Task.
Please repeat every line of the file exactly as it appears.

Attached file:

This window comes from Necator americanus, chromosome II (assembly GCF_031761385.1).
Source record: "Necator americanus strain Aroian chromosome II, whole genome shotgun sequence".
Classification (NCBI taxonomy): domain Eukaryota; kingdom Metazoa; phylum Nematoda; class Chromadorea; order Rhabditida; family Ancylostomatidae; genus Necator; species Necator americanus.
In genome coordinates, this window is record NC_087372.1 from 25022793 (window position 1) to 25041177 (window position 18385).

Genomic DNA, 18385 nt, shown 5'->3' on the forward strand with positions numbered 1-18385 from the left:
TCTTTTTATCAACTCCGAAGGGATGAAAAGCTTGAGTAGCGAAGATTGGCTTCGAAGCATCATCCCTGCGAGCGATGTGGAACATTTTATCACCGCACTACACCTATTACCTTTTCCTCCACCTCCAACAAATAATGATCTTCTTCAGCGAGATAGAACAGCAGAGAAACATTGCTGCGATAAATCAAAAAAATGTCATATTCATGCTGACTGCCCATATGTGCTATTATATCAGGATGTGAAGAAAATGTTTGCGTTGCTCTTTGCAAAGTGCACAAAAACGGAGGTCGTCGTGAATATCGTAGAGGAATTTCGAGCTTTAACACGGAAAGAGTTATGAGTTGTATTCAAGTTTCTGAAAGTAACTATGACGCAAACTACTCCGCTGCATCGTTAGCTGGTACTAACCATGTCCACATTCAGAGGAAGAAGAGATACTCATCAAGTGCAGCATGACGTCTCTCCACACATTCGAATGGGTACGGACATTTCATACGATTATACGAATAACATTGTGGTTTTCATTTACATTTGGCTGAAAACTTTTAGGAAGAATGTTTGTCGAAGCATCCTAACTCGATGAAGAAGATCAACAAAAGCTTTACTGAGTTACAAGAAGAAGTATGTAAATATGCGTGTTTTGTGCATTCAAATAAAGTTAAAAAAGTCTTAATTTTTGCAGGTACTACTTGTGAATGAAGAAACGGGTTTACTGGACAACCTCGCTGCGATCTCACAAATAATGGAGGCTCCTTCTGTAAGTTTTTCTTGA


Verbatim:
This window comes from Necator americanus, chromosome II (assembly GCF_031761385.1).
Source record: "Necator americanus strain Aroian chromosome II, whole genome shotgun sequence".
Classification (NCBI taxonomy): domain Eukaryota; kingdom Metazoa; phylum Nematoda; class Chromadorea; order Rhabditida; family Ancylostomatidae; genus Necator; species Necator americanus.
In genome coordinates, this window is record NC_087372.1 from 25022793 (window position 1) to 25041177 (window position 18385).

Genomic DNA, 18385 nt, shown 5'->3' on the forward strand with positions numbered 1-18385 from the left:
TCTTTTTATCAACTCCGAAGGGATGAAAAGCTTGAGTAGCGAAGATTGGCTTCGAAGCATCATCCCTGCGAGCGATGTGGAACATTTTATCACCGCACTACACCTATTACCTTTTCCTCCACCTCCAACAAATAATGATCTTCTTCAGCGAGATAGAACAGCAGAGAAACATTGCTGCGATAAATCAAAAAAATGTCATATTCATGCTGACTGCCCATATGTGCTATTATATCAGGATGTGAAGAAAATGTTTGCGTTGCTCTTTGCAAAGTGCACAAAAACGGAGGTCGTCGTGAATATCGTAGAGGAATTTCGAGCTTTAACACGGAAAGAGTTATGAGTTGTATTCAAGTTTCTGAAAGTAACTATGACGCAAACTACTCCGCTGCATCGTTAGCTGGTACTAACCATGTCCACATTCAGAGGAAGAAGAGATACTCATCAAGTGCAGCATGACGTCTCTCCACACATTCGAATGGGTACGGACATTTCATACGATTATACGAATAACATTGTGGTTTTCATTTACATTTGGCTGAAAACTTTTAGGAAGAATGTTTGTCGAAGCATCCTAACTCGATGAAGAAGATCAACAAAAGCTTTACTGAGTTACAAGAAGAAGTATGTAAATATGCGTGTTTTGTGCATTCAAATAAAGTTAAAAAAGTCTTAATTTTTGCAGGTACTACTTGTGAATGAAGAAACGGGTTTACTGGACAACCTCGCTGCGATCTCACAAATAATGGAGGCTCCTTCTGTAAGTTTTTCTTGA